Phoenix Rising tells QMUL: release the PACE trial data
Mark Berry, Acting CEO of Phoenix Rising, presents the Board of Directors’ open letter to Queen Mary University of London (QMUL) urging them to release the PACE trial data, and hopes that other non-UK organisations will join British charities in the same request...
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UK Budget 2015 - "ESA cuts considered"

Discussion in 'Finances, Work, and Disability' started by worldbackwards, Jul 2, 2015.

  1. worldbackwards

    worldbackwards A unique snowflake

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    OK, this has popped up again this morning for the third or forth occasion, but I think we can assume that they mean it this time round:

    http://www.bbc.co.uk/news/uk-33347511

    I suspect this will happen: £12 billion is a lot to find and ESA has been haemorrhaging cash for the last couple of years. Looking at the latest statistics, 64% of new claimants got support group ESA, roughly the same amount of people who used to get Incapacity Benefit altogether under the old regime. A further 13% were put in the WRAG, so this will only affect a minority of claimants.

    In the short term, this will be devastating for people in the WRAG: they won't have enough money to live on. However, I suspect in the long term that it will at least make something clear which has so far been obfuscated: WRAG is an outpost of JSA, rather than ESA, and claimants are expected to work at some point. As it stands, too many chronic patients of all illnesses end up in the WRAG, think they're on long term benefits and aren't ready to deal with the consequences when they come up against the interviews and courses, underpinned by sanctions, that they are expected to undertake.

    This will make it more likely that those in the "reformed" WRAG will appeal to get in the support group, so as to avoid the attention of Jobcentre Plus and the like. Whether the government's belief that claimants are less likely to moan and appeal to get the extra money if they end up on Jobseekers is true, I don't know. But I suspect most people who are disabled and end up on JSA will appeal anyway: IT IS UNLIKELY THAT THEY WOULD HAVE PUT THEMSELVES THROUGH SUCH AN ONEROUS TASK UNLESS THEY WERE UNFIT FOR WORK. But this seems to have been lost once again on the DWP.

    Perhaps the most ominous sentence in the article is this:
    This may mean a tightening of rule requirements - it seems outlandish that conditionality and sanctions would be applied to the severely disabled (though not impossible, after all Priti Patel is now employment minister, a terrifying proposition).

    Given the chaos that ensued last time they attempted to forcibly eject large numbers of sick people from ESA, you might have think they'd have learned their lesson: the vast and overwhelming majority of people claiming for Incapacity are too sick to work and cannot be forced to do so. But it seems that, as soon as they've cleared off the enormous backlog caused by the last, calamitous run at this, they are preparing to start shouting at the rain once again. This will mean for claimants; further hardship, increasing severity of illness and, for some, premature death.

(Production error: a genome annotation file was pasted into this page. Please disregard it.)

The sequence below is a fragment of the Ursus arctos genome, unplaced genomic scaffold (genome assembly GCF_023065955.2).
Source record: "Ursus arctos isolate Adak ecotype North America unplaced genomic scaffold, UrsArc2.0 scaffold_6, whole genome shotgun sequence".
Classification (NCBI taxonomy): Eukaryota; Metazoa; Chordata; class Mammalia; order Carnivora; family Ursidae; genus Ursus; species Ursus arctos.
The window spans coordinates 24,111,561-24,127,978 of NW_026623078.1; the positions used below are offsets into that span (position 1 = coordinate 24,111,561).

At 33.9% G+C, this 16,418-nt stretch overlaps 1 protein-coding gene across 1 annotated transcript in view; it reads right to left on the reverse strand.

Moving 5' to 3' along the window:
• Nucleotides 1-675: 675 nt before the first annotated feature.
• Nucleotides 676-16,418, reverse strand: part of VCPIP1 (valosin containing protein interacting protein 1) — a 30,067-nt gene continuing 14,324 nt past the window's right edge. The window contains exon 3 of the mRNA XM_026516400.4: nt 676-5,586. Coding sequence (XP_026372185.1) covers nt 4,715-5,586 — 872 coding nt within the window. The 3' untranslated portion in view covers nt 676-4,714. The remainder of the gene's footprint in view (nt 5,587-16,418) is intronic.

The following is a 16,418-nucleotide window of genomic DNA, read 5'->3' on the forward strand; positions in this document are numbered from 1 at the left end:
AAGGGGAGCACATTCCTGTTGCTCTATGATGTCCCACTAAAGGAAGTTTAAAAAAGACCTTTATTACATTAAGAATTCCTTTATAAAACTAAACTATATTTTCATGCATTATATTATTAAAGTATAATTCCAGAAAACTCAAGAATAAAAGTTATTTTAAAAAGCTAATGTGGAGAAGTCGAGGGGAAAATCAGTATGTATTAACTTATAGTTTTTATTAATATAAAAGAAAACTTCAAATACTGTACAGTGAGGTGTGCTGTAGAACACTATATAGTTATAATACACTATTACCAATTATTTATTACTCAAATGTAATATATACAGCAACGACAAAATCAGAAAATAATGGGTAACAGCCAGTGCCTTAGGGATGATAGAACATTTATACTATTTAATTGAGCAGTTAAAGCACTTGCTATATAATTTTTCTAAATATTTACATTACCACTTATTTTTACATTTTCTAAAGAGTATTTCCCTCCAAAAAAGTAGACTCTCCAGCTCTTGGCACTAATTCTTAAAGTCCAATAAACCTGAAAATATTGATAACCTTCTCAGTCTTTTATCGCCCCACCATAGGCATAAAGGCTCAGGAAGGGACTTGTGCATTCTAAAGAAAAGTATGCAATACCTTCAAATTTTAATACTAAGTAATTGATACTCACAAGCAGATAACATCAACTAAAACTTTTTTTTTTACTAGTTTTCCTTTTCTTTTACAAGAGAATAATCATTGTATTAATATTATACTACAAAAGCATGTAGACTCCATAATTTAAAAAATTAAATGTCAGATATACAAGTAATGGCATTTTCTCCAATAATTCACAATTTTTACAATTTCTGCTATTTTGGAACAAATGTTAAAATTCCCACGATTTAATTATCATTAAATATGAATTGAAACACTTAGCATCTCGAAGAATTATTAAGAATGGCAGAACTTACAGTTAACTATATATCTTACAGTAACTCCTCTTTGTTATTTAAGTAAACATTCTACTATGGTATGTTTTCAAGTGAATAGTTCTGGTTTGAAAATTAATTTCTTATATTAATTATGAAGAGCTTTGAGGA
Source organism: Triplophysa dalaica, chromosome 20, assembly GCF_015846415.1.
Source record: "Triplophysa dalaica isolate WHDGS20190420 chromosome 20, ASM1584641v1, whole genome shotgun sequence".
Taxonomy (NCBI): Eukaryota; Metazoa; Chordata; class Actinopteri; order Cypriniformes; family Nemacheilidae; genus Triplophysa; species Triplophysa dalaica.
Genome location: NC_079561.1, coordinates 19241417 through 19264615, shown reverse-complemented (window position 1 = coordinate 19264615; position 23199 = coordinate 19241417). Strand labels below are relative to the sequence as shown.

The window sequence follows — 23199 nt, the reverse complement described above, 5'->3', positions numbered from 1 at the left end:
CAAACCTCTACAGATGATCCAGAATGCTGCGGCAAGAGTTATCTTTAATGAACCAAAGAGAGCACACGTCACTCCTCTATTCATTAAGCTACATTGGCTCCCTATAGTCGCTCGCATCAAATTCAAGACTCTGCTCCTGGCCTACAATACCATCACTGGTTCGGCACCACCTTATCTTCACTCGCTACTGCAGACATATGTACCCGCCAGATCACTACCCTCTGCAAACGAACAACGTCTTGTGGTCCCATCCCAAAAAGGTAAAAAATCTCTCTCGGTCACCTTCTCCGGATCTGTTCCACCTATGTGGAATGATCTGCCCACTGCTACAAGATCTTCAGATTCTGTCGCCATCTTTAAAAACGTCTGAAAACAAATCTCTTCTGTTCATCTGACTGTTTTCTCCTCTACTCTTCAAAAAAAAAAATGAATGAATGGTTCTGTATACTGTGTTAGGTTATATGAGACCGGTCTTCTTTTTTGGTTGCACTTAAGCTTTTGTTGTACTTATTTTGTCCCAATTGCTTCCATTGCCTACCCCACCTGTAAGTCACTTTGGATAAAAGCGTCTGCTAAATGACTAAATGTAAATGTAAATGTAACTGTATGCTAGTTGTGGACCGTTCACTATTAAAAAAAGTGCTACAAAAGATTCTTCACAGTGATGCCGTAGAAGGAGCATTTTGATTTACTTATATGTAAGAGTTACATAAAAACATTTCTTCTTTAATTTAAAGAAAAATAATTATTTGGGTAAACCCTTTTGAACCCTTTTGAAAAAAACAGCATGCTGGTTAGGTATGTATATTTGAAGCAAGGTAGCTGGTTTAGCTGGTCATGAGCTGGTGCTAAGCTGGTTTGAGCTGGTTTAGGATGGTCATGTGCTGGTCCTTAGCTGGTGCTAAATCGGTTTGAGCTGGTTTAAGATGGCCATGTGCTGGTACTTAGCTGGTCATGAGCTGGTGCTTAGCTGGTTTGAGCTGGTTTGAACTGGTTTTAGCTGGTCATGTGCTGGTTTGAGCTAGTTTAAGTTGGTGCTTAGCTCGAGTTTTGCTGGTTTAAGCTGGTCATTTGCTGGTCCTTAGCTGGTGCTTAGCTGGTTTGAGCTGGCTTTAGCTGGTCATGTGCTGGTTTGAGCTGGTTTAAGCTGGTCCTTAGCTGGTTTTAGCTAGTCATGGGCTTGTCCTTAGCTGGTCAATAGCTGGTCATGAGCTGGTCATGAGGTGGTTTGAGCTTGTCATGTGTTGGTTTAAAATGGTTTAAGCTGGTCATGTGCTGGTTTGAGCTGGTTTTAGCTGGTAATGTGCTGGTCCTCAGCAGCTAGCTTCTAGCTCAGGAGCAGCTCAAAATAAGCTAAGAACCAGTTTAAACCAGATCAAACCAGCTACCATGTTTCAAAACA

And in the end it will all fail again.

    Trebles all round in Whitehall then, I imagine.
     
  2. Snow Leopard

    Snow Leopard Hibernating

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    I don't even understand how people in the UK can survive on 102 UKP per week, given the incredible cost of housing in big cites!?!
     
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  3. worldbackwards

    worldbackwards A unique snowflake

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    They get housing benefit on top of that. Though increasingly that's being cut back and scrapped for certain groups as well.
     
  4. deleder2k

    deleder2k Senior Member

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    Meanwhile people in Norway whine about GBP 1000-1400 a month!
     
  5. worldbackwards

    worldbackwards A unique snowflake

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  6. deleder2k

    deleder2k Senior Member

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    Are we talking about permanent disability, or is this some sort of a temporary thing? Is it easy to get permanent disability?
     
  7. Esther12

    Esther12 Senior Member

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    There's no such thing as permanent disability in the UK. That would be 'giving up on people'. It's always a temporary thing here.
     
  8. worldbackwards

    worldbackwards A unique snowflake

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    There are no permanent disability benefits in the UK anymore. The old Incapacity Benefit (the main disabled out of work benefit and predecessor of ESA) used to have a situation where you could be signed off work indefinitely, and Disability Living Allowance, which is a top up for care and transport costs, used also to have a permanent option. Nowadays you are reassessed at least every two years, even if you have a severe incurable illness or disability. There will apparently be five or ten year awards for PIP (the replacement for DLA), but no lifetime awards.